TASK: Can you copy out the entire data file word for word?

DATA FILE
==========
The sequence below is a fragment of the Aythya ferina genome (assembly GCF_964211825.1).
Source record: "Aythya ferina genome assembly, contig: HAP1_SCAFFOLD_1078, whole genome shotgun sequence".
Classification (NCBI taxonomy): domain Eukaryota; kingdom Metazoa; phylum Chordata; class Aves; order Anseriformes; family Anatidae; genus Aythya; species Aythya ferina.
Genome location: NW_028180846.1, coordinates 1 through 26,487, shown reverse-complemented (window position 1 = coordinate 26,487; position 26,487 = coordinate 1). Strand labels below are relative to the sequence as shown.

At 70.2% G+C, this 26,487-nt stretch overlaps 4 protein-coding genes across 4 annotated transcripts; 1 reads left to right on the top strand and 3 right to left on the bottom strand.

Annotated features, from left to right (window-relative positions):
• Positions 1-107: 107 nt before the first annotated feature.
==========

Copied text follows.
The sequence below is a fragment of the Aythya ferina genome (assembly GCF_964211825.1).
Source record: "Aythya ferina genome assembly, contig: HAP1_SCAFFOLD_1078, whole genome shotgun sequence".
Classification (NCBI taxonomy): domain Eukaryota; kingdom Metazoa; phylum Chordata; class Aves; order Anseriformes; family Anatidae; genus Aythya; species Aythya ferina.
Genome location: NW_028180846.1, coordinates 1 through 26,487, shown reverse-complemented (window position 1 = coordinate 26,487; position 26,487 = coordinate 1). Strand labels below are relative to the sequence as shown.

At 70.2% G+C, this 26,487-nt stretch overlaps 4 protein-coding genes across 4 annotated transcripts; 1 reads left to right on the top strand and 3 right to left on the bottom strand.

Annotated features, from left to right (window-relative positions):
• Positions 1-107: 107 nt before the first annotated feature.